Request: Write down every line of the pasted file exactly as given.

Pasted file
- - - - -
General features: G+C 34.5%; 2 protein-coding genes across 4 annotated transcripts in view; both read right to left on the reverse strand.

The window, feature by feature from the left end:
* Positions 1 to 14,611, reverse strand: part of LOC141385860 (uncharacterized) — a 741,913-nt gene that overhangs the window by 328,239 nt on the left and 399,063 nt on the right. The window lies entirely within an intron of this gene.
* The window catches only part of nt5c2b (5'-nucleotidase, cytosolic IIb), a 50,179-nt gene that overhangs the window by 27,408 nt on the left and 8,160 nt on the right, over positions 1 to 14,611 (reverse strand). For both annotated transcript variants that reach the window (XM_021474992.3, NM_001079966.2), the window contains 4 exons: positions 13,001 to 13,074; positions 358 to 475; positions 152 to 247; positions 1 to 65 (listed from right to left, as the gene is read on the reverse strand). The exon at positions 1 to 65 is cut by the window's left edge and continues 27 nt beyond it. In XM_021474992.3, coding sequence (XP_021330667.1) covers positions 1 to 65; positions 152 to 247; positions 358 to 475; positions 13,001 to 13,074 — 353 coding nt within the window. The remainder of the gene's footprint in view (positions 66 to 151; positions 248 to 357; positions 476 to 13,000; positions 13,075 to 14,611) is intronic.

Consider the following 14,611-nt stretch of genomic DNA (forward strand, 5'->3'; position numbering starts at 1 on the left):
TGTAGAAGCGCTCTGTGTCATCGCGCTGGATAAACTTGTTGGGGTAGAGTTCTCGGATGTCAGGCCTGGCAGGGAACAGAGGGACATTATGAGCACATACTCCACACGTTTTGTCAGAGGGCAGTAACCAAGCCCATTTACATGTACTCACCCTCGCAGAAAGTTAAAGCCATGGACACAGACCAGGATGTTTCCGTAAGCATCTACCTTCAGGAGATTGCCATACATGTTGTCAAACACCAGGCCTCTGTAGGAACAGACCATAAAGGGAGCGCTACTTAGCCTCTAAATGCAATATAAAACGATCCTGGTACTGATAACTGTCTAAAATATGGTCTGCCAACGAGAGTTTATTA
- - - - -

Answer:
General features: G+C 34.5%; 2 protein-coding genes across 4 annotated transcripts in view; both read right to left on the reverse strand.

The window, feature by feature from the left end:
* Positions 1 to 14,611, reverse strand: part of LOC141385860 (uncharacterized) — a 741,913-nt gene that overhangs the window by 328,239 nt on the left and 399,063 nt on the right. The window lies entirely within an intron of this gene.
* The window catches only part of nt5c2b (5'-nucleotidase, cytosolic IIb), a 50,179-nt gene that overhangs the window by 27,408 nt on the left and 8,160 nt on the right, over positions 1 to 14,611 (reverse strand). For both annotated transcript variants that reach the window (XM_021474992.3, NM_001079966.2), the window contains 4 exons: positions 13,001 to 13,074; positions 358 to 475; positions 152 to 247; positions 1 to 65 (listed from right to left, as the gene is read on the reverse strand). The exon at positions 1 to 65 is cut by the window's left edge and continues 27 nt beyond it. In XM_021474992.3, coding sequence (XP_021330667.1) covers positions 1 to 65; positions 152 to 247; positions 358 to 475; positions 13,001 to 13,074 — 353 coding nt within the window. The remainder of the gene's footprint in view (positions 66 to 151; positions 248 to 357; positions 476 to 13,000; positions 13,075 to 14,611) is intronic.

Consider the following 14,611-nt stretch of genomic DNA (forward strand, 5'->3'; position numbering starts at 1 on the left):
TGTAGAAGCGCTCTGTGTCATCGCGCTGGATAAACTTGTTGGGGTAGAGTTCTCGGATGTCAGGCCTGGCAGGGAACAGAGGGACATTATGAGCACATACTCCACACGTTTTGTCAGAGGGCAGTAACCAAGCCCATTTACATGTACTCACCCTCGCAGAAAGTTAAAGCCATGGACACAGACCAGGATGTTTCCGTAAGCATCTACCTTCAGGAGATTGCCATACATGTTGTCAAACACCAGGCCTCTGTAGGAACAGACCATAAAGGGAGCGCTACTTAGCCTCTAAATGCAATATAAAACGATCCTGGTACTGATAACTGTCTAAAATATGGTCTGCCAACGAGAGTTTATTA